The latest news on this change — carefully culled from the world wide web by our change agents. They do the surfing, so you don't have to!
During my pregnancy, I was amazed by the number of times I was asked the same question—and it wasn’t “Is it a boy or a girl?” No, the number one query on everyone’s minds was “Are you going to breastfeed?”
For me, the answer was a resounding yes. Everyone has seen the research on the benefits of breast milk over formula, so the decision was a no-brainer. And then my son arrived.
The little guy simply wouldn’t latch on, no matter how hard I tried. During one 5 a.m. feeding in the hospital, I actually begged him to cooperate (yes, I actually pleaded with a two day old). Nothing. I had no other choice but to supplement with formula.
While I felt bad enough about my situation, I couldn’t believe the pressure I got from others—especially women. “The breast really is best,” said one maternity nurse. “Doesn’t he need the colostrum?” cried my mother (who ironically didn’t breastfeed any of her children.) “You’ve got to keep trying!” cheered my roommate, whom I had known for less than 48 hours. Does this happen to every new mom, or just me?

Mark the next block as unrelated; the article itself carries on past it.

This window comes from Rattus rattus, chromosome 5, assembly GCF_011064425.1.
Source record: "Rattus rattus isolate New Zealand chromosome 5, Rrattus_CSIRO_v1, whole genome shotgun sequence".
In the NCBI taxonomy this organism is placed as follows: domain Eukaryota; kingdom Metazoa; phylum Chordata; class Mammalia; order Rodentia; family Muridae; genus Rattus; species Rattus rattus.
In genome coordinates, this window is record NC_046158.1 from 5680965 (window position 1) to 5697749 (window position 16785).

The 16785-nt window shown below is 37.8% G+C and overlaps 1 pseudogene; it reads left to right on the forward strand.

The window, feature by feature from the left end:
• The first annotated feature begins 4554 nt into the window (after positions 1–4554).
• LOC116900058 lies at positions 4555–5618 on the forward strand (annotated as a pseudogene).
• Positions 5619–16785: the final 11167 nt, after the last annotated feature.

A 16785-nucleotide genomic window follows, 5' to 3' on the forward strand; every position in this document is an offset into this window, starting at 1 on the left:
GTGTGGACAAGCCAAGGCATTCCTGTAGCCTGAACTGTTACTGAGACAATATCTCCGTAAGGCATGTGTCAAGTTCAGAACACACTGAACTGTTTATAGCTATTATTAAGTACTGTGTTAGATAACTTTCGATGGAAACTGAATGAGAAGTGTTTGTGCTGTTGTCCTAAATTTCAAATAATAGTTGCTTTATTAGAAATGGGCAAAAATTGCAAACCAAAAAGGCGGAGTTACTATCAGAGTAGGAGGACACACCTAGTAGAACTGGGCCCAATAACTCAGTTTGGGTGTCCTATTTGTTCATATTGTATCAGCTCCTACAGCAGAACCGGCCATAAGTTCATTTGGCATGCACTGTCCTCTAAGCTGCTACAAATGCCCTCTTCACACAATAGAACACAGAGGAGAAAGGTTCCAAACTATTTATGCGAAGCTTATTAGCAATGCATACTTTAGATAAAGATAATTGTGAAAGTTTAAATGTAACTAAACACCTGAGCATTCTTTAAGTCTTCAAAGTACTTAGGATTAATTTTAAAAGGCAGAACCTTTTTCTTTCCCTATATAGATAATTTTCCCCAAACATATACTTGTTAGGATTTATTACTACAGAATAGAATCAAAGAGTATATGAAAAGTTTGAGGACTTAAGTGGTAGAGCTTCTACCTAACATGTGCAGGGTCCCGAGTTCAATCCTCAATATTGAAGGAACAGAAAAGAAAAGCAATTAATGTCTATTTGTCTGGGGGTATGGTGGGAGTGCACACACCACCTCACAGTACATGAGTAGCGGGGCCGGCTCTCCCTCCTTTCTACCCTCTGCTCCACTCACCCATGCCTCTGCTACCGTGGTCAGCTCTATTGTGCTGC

We arrived home, and the FDA announced it had found traces of melamine in certain US baby formulas (including the one recommended to us by the hospital). After sobbing uncontrollably over the potential damage I had inflicted on my newborn, I called a lactation consultant. And after a two-hour visit—and $250 fee—my son is slowly getting with the program.
This experience has made me sympathize with women who aren’t able to breastfeed or simply choose not to. As women, aren’t we supposed to support one another? Has anyone else experienced new mom guilt brought on by others? Share your story with us.